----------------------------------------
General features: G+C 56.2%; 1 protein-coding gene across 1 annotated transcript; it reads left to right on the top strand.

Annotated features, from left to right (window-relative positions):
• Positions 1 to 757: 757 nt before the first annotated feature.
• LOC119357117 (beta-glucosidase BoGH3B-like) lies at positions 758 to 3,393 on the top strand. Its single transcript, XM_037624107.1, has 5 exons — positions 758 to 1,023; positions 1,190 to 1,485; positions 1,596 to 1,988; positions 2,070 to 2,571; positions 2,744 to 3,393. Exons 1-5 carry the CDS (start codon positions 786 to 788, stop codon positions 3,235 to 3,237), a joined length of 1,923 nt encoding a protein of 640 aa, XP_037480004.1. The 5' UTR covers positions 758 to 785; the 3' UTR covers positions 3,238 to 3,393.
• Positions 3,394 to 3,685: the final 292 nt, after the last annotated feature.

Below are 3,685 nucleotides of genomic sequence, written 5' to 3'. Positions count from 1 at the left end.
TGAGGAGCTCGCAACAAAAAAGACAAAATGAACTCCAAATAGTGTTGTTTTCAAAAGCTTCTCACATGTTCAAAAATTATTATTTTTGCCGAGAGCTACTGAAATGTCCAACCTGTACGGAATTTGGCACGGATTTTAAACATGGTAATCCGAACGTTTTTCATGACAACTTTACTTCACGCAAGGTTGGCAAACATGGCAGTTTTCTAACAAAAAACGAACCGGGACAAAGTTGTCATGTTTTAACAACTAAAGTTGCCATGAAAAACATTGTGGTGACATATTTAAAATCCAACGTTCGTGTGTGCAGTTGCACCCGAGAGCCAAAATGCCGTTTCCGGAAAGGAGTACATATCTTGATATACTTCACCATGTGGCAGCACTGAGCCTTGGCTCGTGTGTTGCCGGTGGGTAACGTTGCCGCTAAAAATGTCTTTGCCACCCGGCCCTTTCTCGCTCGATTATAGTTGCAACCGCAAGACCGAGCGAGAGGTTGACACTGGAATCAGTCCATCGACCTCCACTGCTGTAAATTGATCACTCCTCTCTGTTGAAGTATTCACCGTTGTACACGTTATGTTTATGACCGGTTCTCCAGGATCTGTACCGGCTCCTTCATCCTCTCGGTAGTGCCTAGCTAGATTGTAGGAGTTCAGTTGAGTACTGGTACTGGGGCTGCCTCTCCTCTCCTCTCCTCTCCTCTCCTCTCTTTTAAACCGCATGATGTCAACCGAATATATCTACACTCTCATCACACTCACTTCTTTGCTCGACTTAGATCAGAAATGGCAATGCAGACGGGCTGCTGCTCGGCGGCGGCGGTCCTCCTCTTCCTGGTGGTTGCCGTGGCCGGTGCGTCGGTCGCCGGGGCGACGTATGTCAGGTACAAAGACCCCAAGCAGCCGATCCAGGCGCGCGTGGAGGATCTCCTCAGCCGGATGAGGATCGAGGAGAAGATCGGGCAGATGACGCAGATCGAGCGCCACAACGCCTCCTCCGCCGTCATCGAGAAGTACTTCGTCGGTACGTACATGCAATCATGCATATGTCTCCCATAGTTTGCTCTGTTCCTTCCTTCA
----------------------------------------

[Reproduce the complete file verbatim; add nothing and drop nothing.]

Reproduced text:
General features: G+C 56.2%; 1 protein-coding gene across 1 annotated transcript; it reads left to right on the top strand.

Annotated features, from left to right (window-relative positions):
• Positions 1 to 757: 757 nt before the first annotated feature.
• LOC119357117 (beta-glucosidase BoGH3B-like) lies at positions 758 to 3,393 on the top strand. Its single transcript, XM_037624107.1, has 5 exons — positions 758 to 1,023; positions 1,190 to 1,485; positions 1,596 to 1,988; positions 2,070 to 2,571; positions 2,744 to 3,393. Exons 1-5 carry the CDS (start codon positions 786 to 788, stop codon positions 3,235 to 3,237), a joined length of 1,923 nt encoding a protein of 640 aa, XP_037480004.1. The 5' UTR covers positions 758 to 785; the 3' UTR covers positions 3,238 to 3,393.
• Positions 3,394 to 3,685: the final 292 nt, after the last annotated feature.

Below are 3,685 nucleotides of genomic sequence, written 5' to 3'. Positions count from 1 at the left end.
TGAGGAGCTCGCAACAAAAAAGACAAAATGAACTCCAAATAGTGTTGTTTTCAAAAGCTTCTCACATGTTCAAAAATTATTATTTTTGCCGAGAGCTACTGAAATGTCCAACCTGTACGGAATTTGGCACGGATTTTAAACATGGTAATCCGAACGTTTTTCATGACAACTTTACTTCACGCAAGGTTGGCAAACATGGCAGTTTTCTAACAAAAAACGAACCGGGACAAAGTTGTCATGTTTTAACAACTAAAGTTGCCATGAAAAACATTGTGGTGACATATTTAAAATCCAACGTTCGTGTGTGCAGTTGCACCCGAGAGCCAAAATGCCGTTTCCGGAAAGGAGTACATATCTTGATATACTTCACCATGTGGCAGCACTGAGCCTTGGCTCGTGTGTTGCCGGTGGGTAACGTTGCCGCTAAAAATGTCTTTGCCACCCGGCCCTTTCTCGCTCGATTATAGTTGCAACCGCAAGACCGAGCGAGAGGTTGACACTGGAATCAGTCCATCGACCTCCACTGCTGTAAATTGATCACTCCTCTCTGTTGAAGTATTCACCGTTGTACACGTTATGTTTATGACCGGTTCTCCAGGATCTGTACCGGCTCCTTCATCCTCTCGGTAGTGCCTAGCTAGATTGTAGGAGTTCAGTTGAGTACTGGTACTGGGGCTGCCTCTCCTCTCCTCTCCTCTCCTCTCCTCTCTTTTAAACCGCATGATGTCAACCGAATATATCTACACTCTCATCACACTCACTTCTTTGCTCGACTTAGATCAGAAATGGCAATGCAGACGGGCTGCTGCTCGGCGGCGGCGGTCCTCCTCTTCCTGGTGGTTGCCGTGGCCGGTGCGTCGGTCGCCGGGGCGACGTATGTCAGGTACAAAGACCCCAAGCAGCCGATCCAGGCGCGCGTGGAGGATCTCCTCAGCCGGATGAGGATCGAGGAGAAGATCGGGCAGATGACGCAGATCGAGCGCCACAACGCCTCCTCCGCCGTCATCGAGAAGTACTTCGTCGGTACGTACATGCAATCATGCATATGTCTCCCATAGTTTGCTCTGTTCCTTCCTTCA